This, I should add, was long before the recent wave of Danish culture that has swept across the United States in the form of imported TV series likeThe Killing (four seasons of which have been remade with a US cast) and political dramaBorgen (dubbed "the best TV series you have never seen" by Newsweek), this was before the New Nordic food revolution, led by restaurant Noma and its chef, René Redzepi (a two-timeTime magazine cover star, owner of the thrice consecutively named best restaurant in the world, and a huge influence on a new wave of American chefs), not to mention the architecture of Bjarke Ingels (responsible for the new West Fifty-Seventh Street Pyramid apartment building in Manhattan) or even the headline-grabbing, award-winning film work of actors like Viggo Mortensen (the Lord of the Rings trilogy), Mads Mikkelsen (Casino Royale), and Nikolaj Coster-Waldau (Jaime Lannister inGame of Thrones) or directors like Nicolas Winding Refn (Drive), Lars von Trier (Melancholia), and Oscar-winner Susanne Bier (Best Foreign Language Film, forA Better World ). Back then, I had come to think of the Danes as essentially decent, hardworking, law-abiding people, rarely prone to public expressions of . . . well, anything much, let alone happiness, and certainly not as globally influential cultural pioneers.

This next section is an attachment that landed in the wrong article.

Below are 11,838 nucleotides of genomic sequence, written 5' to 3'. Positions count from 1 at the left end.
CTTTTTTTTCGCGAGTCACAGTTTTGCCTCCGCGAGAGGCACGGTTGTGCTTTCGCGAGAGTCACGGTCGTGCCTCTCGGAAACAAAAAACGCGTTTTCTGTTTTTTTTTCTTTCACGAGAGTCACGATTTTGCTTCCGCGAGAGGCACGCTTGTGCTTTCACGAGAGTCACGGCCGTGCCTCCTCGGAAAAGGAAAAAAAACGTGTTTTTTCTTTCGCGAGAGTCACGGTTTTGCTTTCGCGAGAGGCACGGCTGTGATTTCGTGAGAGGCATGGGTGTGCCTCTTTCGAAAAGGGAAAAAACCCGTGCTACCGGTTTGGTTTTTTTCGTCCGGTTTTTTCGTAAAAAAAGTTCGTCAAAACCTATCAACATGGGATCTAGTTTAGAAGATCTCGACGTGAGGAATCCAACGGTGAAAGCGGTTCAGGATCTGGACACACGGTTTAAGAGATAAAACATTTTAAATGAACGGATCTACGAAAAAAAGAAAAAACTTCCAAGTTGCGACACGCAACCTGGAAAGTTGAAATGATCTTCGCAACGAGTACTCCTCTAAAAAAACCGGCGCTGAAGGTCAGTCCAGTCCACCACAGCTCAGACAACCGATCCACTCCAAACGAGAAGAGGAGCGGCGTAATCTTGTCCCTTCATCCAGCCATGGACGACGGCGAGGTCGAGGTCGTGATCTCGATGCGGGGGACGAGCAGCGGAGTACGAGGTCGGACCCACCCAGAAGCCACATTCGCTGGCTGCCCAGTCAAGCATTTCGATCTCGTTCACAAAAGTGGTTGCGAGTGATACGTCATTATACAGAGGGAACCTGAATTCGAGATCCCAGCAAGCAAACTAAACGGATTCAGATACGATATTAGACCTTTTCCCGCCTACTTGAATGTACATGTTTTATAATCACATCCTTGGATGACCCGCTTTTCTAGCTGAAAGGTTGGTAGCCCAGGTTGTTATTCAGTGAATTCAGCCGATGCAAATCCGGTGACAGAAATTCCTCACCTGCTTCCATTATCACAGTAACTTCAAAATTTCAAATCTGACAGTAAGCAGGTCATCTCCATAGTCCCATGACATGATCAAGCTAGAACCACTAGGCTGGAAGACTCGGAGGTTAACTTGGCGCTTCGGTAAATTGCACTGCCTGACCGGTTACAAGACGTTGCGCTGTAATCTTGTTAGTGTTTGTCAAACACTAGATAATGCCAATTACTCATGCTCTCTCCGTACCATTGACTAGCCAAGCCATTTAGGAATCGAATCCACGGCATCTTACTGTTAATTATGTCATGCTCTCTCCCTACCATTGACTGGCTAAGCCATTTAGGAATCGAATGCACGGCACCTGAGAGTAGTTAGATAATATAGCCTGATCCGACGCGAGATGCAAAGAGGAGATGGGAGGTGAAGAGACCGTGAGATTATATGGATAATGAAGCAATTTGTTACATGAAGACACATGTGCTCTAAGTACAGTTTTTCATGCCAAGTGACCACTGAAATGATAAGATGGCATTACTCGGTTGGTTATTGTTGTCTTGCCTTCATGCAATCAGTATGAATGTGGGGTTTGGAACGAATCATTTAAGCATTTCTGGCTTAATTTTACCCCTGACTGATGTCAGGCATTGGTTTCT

The Danes were Lutheran by nature, if not by ritual observance: they shunned ostentation, distrusted exuberant expressions of emotion, and kept themselves to themselves. Compared with, say, the Thais or Puerto Ricans or even the British, they were a frosty, solemn bunch. I would go as far as to say that of the fifty or so nationalities that I had encountered in my travels up to that point, the Danes would probably have ranked in the bottom quarter as among the least demonstrably joyful people on earth, along with the Swedes, the Finns, and the Norwegians.

Perhaps it was all the antidepressants they were taking that were fogging their perception, I thought to myself. I had read a recent report that said that, in Europe, only the Icelanders consumed more happy pills than the Danes, and the rate at which they were popping them was increasing. Was Danish happiness nothing more than oblivion sponsored by Prozac?

In fact, as I began to delve deeper into the Danish happiness phenomenon I discovered that the University of Leicester report was not as groundbreaking as it might have liked to think. The Danes came top of the EU's first ever well-being survey—the Eurobarometer—as long ago as 1973, and are still top today. In the latest one, more than two-thirds of the thousands of Danes who were polled claimed to be "very satisfied" with their lives.

In 2009 there was the papal-like visit to Copenhagen by Oprah Winfrey, who cited the fact that "people leave their children in buggies outside of cafés, that you aren't worried they will get stolen . . . that everyone isn't racing racing racing to get more more more" as the Danes' secret to success. If Oprah was anointing Denmark, it must be true.